How Dancing Enhances Your Brain Power and Health
Did you know there are profound health and anti-aging benefits to Social Dancing in general, and Tango in particular, that you can start accruing at any age?
Studies show that dancing Tango provides multiple cognitive and physical health benefits.
Is it the kale of exercise? Well not exactly. It’s better! Tango is great for you and exciting, without the acquired taste for kale.
It’s not a surprise, that as we grow older we suffer a decline in mental and physical fitness. But people of all ages including octogenarians and those in their nineties who regularly exercise can actually reverse the signs of aging in the brain. Studies show that beyond exercise, dancing Argentine Tango has the most profound effects.
“Dancing integrates several brain functions at once — kinesthetic, rational, musical and emotional — further increasing your neural connectivity,” said Richard Powers, a social and historic dance instructor at Stanford University.
Thinking On Your Feet
Neurologists and other brain researchers have found that dancing Tango requires constant split-second, rapid-fire decision making. This is the key to maintaining intelligence because it forces your brain to regularly rewire its neural pathways. It’s like knowing many trails to climb a mountain, not just one. If one trail gets blocked, you can find your way up with other approaches. Having numerous paths gives you greater cognitive flexibility and increased options through the enhanced complexity of neuronal synapses. What that means, for example, is that when you forget someone’s name or what to call some object, which happens at all ages, you have another route, another neural pathway to employ to retrieve it.
The results of these brain studies encourage us to use our full intelligence when dancing, in both the Lead and Follow roles. The more decision-making we can bring into our dancing, the better for our cognitive resources. And this flexibility of mind generalizes to enhanced cognitive abilities across categories, not just dance. But who gets the most benefits? The leader or the follower?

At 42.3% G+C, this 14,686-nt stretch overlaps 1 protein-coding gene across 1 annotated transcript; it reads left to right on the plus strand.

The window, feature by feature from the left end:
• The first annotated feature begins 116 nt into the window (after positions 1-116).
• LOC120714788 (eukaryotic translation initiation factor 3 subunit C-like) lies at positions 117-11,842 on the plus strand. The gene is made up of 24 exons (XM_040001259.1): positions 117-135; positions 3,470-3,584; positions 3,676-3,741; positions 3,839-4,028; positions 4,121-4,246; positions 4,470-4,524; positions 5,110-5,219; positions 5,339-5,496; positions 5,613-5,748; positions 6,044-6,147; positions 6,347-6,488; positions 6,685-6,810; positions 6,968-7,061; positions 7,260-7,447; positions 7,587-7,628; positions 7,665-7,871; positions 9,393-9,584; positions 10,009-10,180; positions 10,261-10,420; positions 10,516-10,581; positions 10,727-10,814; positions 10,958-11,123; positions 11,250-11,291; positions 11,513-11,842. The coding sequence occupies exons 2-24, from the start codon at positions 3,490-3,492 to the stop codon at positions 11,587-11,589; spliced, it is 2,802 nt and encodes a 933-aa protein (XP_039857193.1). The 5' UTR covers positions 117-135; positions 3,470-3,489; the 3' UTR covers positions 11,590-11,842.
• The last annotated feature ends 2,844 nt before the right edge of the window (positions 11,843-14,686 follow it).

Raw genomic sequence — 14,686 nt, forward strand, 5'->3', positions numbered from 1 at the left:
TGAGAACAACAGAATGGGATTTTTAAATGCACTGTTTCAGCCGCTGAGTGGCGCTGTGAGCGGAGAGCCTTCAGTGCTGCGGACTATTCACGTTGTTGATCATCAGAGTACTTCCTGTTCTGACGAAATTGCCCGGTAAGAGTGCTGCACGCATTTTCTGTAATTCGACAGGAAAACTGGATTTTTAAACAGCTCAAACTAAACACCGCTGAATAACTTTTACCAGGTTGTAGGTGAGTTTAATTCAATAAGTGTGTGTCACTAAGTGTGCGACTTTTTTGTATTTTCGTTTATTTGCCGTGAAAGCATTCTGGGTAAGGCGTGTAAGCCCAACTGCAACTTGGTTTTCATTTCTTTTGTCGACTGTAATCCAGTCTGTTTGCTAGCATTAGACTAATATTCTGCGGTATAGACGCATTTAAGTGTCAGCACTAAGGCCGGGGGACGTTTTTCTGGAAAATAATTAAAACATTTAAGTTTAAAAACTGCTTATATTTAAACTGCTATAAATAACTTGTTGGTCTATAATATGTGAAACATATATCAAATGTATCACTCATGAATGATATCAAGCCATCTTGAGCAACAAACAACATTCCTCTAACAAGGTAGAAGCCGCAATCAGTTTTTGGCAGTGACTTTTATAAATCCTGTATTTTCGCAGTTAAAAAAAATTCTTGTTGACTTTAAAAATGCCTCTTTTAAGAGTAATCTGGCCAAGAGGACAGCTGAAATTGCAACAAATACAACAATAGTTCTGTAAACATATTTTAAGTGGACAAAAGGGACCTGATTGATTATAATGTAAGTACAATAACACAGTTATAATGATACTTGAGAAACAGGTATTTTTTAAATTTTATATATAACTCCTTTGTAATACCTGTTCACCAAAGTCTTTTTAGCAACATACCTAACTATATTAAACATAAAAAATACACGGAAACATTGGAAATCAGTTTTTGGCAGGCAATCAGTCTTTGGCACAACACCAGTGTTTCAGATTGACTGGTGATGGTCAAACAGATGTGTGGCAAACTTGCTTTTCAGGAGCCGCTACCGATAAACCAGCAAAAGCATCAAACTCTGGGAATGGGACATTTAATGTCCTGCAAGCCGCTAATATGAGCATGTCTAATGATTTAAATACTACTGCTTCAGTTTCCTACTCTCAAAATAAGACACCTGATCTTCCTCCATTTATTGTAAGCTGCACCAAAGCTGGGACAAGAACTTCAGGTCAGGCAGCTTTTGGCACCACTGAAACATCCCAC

You may be surprised to discover that it’s the follower role that actually gets the more serious mind workout, even though the leader is navigating and devising the moves. The follower has to make hundreds of split-second decisions as to what to do next, sometimes unconsciously so. We have to rethink what we mean by “follow.” It’s not just following mindlessly, it’s having to constantly interpret the signals and intention from their partners. And the more the lead free-styles, the greater the mental challenge. This demands brain power for quick decision-making, which is active, not passive and which supports youthful neurons and synapses. The more synapses you have the smarter you are. Albert Einstein supposedly had the most synapses on record. Leaders also benefit from this thinking on their feet process when they:
Really pay attention to their partners and what works best for them.
Notice which signals are successful and which aren't, and constantly adapt their dancing to partner with the follower.
Lead new patterns and add to their routines frequently, constantly creating and fine tuning.
Those are also aspects of rapid-fire split-second decision making that supports healthy cognition. To get the most benefits dance often. At least four times a week is recommended to get the best results. Being fully engaged in spontaneous Leading and Following both protects and grows our brain power. More importantly, it’s fun, engaging, beautiful and elegant.
Be creative and have fun.